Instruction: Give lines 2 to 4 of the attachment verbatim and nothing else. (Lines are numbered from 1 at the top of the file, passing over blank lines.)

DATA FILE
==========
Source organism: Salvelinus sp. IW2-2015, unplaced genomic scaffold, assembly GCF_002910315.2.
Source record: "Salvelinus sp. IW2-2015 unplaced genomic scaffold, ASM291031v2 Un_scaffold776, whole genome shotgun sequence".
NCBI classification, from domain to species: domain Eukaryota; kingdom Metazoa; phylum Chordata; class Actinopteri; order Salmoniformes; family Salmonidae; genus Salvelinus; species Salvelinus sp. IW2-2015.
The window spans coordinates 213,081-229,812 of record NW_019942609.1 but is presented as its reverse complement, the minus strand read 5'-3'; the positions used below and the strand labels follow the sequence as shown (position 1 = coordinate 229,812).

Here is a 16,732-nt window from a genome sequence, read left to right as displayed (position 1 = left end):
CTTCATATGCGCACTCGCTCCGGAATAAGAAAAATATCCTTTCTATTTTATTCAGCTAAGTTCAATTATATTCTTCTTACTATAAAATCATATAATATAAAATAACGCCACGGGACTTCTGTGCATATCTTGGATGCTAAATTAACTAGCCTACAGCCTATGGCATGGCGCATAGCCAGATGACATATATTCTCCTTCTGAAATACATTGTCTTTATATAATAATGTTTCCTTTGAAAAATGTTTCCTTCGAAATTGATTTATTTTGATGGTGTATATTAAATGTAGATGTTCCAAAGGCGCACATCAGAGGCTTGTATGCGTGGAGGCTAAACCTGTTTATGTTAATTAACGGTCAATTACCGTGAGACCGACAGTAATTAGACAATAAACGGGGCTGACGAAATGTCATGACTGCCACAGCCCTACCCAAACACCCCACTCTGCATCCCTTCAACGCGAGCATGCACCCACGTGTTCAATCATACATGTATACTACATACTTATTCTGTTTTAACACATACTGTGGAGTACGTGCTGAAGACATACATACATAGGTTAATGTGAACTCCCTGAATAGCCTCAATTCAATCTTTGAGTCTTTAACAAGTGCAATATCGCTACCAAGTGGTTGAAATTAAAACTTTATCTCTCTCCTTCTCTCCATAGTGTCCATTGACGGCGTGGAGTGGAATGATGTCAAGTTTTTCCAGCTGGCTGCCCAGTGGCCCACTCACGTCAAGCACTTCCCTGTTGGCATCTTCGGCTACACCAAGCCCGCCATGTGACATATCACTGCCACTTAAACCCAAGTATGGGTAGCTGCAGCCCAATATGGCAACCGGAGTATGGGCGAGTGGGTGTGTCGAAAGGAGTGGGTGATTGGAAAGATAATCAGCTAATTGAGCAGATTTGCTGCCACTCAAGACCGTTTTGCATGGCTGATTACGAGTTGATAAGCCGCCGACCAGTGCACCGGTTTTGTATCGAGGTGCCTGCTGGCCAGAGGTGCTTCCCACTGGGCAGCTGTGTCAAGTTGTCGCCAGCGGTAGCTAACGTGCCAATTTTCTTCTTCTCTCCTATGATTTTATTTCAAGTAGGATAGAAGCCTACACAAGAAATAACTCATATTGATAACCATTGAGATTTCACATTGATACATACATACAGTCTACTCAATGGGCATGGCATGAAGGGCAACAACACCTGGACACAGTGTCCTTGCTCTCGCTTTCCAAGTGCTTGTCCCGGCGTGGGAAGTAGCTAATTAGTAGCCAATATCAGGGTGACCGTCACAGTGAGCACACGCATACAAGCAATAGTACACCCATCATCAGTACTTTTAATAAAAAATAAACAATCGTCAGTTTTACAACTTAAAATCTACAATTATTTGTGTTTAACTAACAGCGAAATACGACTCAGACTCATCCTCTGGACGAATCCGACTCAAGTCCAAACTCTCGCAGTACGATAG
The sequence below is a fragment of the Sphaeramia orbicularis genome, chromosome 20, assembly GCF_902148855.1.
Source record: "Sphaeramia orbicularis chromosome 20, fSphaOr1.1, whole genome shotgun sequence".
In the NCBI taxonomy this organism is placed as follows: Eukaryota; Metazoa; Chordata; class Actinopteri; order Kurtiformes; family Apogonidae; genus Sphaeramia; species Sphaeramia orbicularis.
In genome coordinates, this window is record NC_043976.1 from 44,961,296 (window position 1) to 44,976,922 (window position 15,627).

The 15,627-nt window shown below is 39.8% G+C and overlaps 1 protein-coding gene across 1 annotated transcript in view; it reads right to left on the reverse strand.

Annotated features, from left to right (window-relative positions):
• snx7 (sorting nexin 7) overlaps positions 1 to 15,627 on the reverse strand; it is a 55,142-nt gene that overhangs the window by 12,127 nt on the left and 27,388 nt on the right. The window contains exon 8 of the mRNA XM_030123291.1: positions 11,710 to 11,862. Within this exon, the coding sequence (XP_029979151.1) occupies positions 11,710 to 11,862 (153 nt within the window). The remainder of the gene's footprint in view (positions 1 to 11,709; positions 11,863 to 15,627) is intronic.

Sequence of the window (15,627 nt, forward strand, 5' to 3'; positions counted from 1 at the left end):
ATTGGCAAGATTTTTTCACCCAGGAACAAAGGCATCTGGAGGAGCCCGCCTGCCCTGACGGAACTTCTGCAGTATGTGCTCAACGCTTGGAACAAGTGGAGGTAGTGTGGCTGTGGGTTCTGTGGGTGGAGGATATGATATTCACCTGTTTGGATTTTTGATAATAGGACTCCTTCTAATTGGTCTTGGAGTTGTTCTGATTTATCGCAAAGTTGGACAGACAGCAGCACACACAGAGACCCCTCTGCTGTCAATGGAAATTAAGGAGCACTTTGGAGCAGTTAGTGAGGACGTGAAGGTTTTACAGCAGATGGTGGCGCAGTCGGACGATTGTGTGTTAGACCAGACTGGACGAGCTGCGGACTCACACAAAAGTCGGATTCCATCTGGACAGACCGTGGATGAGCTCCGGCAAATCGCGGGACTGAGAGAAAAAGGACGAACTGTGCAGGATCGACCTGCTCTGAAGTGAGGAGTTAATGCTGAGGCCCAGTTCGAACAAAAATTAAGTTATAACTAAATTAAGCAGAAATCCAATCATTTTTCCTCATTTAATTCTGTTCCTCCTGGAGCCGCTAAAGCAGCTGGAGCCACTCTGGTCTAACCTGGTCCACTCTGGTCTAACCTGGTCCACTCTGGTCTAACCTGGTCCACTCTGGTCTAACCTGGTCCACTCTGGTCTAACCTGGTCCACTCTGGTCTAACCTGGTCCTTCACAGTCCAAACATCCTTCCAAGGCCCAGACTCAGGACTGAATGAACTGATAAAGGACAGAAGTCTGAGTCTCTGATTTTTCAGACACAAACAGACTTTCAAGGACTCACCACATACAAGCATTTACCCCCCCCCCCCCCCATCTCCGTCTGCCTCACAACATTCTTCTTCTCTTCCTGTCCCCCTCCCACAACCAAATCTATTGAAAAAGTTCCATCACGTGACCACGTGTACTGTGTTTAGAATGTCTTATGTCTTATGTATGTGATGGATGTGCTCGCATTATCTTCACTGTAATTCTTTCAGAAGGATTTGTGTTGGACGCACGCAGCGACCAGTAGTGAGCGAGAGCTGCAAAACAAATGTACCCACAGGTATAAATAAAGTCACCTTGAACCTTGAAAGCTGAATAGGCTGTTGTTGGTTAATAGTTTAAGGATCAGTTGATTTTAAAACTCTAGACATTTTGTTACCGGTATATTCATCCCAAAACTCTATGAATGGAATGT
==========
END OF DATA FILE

Source record: "Salvelinus sp. IW2-2015 unplaced genomic scaffold, ASM291031v2 Un_scaffold776, whole genome shotgun sequence".
NCBI classification, from domain to species: domain Eukaryota; kingdom Metazoa; phylum Chordata; class Actinopteri; order Salmoniformes; family Salmonidae; genus Salvelinus; species Salvelinus sp. IW2-2015.
The window spans coordinates 213,081-229,812 of record NW_019942609.1 but is presented as its reverse complement, the minus strand read 5'-3'; the positions used below and the strand labels follow the sequence as shown (position 1 = coordinate 229,812).